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  • Three white lion cubs (Panthera leo krugeri) were born in Sóstó Zoo (Nyíregyháza).
    2017. 03. 07.

     The white lion couple has been raising its 3 cubs - born in winter – under a complete news blackout up until now, but the little ones felt the first rays of spring sunshine and left their safe den to take their first steps out to the enclosure, following their mother.  

    The colleagues of our zoo held their breath as they were monitoring whether the babies born 8 January 2017 can stay with their mother or not, since one of our internet stars, Coconut (Kókusz) needed the help of the zookeepers to be raised.

    Our worries dissolved into thin air during the progress of weeks, the breeding pair – the male specimen from the Netherlands, Inkosi and his mate, Binti from the Czech Republic – raises its offspring in a quite caring manner.

    The two little females and the male cub are still breastfed, but within a month they will completely switch to meat-based feeding.
    The „white” coloured animals belong to one of the populations of the South African (kruger) lion subspecies and their habitat is limited to South Africa, to the areas of the Timbavati Wildlife Park and the Kruger National Park. The shade of their fur helps ambush, since this region is characterized by white-sanded river basins and high grass.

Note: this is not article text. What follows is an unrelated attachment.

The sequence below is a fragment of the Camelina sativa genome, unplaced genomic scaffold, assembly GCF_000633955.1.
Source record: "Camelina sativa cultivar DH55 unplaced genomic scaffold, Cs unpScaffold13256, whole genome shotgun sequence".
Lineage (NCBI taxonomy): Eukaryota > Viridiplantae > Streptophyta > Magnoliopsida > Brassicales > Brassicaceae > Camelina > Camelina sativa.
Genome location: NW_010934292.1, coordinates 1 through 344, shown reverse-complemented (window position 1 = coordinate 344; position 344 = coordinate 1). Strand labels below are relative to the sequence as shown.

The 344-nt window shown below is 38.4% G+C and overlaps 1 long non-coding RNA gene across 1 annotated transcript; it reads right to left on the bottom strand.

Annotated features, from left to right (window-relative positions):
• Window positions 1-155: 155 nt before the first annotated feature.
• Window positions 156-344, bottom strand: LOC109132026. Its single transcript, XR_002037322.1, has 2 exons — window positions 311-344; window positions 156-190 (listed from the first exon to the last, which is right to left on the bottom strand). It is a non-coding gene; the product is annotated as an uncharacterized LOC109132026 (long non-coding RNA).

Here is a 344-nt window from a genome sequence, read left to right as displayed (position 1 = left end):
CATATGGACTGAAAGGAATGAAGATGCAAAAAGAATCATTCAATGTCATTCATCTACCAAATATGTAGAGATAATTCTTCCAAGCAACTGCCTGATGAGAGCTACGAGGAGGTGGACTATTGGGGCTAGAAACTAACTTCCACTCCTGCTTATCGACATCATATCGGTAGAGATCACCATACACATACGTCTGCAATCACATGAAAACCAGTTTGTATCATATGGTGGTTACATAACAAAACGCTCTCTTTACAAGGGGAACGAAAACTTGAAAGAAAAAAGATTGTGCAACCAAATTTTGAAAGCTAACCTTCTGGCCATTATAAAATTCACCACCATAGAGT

This colour variaton of kruger lions is one of the most mystical animals of Africa, since its existence was only suspected for a number of decades. The South African aboriginals respected white lions as the direct emissaries of the godly world. Their habitat, Timbavati means „the place where the star-lions came to existence”.

    It could be heard about these rare carnivores in 1928 for the first time, but they only gained public attention during the seventies, after the issue of Chris McBride’s book, The White Lions of Timbavati. This was the time when the world became aware of their existence, and thus when these animals became the desired trophy of white hunters. Their populations decreased remarkably due to hunting, the last time they saw a specimen in the wild was in 1994.

    The number of specimens living in zoos and wildlife reserves does not reach 500, out of which two adults and now – together with the cub born last year – four offsprings live in Sóstó Zoo.